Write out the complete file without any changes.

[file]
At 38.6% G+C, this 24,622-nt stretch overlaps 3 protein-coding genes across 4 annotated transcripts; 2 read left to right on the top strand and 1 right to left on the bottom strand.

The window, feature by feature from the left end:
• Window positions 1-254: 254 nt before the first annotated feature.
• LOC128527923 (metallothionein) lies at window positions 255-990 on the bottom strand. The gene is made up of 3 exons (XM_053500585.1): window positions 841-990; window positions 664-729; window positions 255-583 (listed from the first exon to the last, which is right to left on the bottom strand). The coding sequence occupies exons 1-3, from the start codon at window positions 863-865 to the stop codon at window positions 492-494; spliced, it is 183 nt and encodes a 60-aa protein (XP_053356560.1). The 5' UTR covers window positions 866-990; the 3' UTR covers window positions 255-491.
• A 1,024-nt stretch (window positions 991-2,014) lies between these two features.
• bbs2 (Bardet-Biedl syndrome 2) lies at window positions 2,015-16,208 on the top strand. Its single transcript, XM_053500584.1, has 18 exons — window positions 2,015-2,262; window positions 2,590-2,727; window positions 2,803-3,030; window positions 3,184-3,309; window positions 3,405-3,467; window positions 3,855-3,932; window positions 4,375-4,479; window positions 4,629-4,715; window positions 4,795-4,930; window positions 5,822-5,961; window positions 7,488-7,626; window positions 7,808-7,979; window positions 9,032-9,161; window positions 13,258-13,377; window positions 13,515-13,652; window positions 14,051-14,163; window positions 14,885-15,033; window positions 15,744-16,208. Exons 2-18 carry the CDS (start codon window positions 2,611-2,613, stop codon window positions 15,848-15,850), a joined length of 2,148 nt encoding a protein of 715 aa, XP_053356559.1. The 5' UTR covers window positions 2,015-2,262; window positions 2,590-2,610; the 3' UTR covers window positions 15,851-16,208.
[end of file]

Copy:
At 38.6% G+C, this 24,622-nt stretch overlaps 3 protein-coding genes across 4 annotated transcripts; 2 read left to right on the top strand and 1 right to left on the bottom strand.

The window, feature by feature from the left end:
• Window positions 1-254: 254 nt before the first annotated feature.
• LOC128527923 (metallothionein) lies at window positions 255-990 on the bottom strand. The gene is made up of 3 exons (XM_053500585.1): window positions 841-990; window positions 664-729; window positions 255-583 (listed from the first exon to the last, which is right to left on the bottom strand). The coding sequence occupies exons 1-3, from the start codon at window positions 863-865 to the stop codon at window positions 492-494; spliced, it is 183 nt and encodes a 60-aa protein (XP_053356560.1). The 5' UTR covers window positions 866-990; the 3' UTR covers window positions 255-491.
• A 1,024-nt stretch (window positions 991-2,014) lies between these two features.
• bbs2 (Bardet-Biedl syndrome 2) lies at window positions 2,015-16,208 on the top strand. Its single transcript, XM_053500584.1, has 18 exons — window positions 2,015-2,262; window positions 2,590-2,727; window positions 2,803-3,030; window positions 3,184-3,309; window positions 3,405-3,467; window positions 3,855-3,932; window positions 4,375-4,479; window positions 4,629-4,715; window positions 4,795-4,930; window positions 5,822-5,961; window positions 7,488-7,626; window positions 7,808-7,979; window positions 9,032-9,161; window positions 13,258-13,377; window positions 13,515-13,652; window positions 14,051-14,163; window positions 14,885-15,033; window positions 15,744-16,208. Exons 2-18 carry the CDS (start codon window positions 2,611-2,613, stop codon window positions 15,848-15,850), a joined length of 2,148 nt encoding a protein of 715 aa, XP_053356559.1. The 5' UTR covers window positions 2,015-2,262; window positions 2,590-2,610; the 3' UTR covers window positions 15,851-16,208.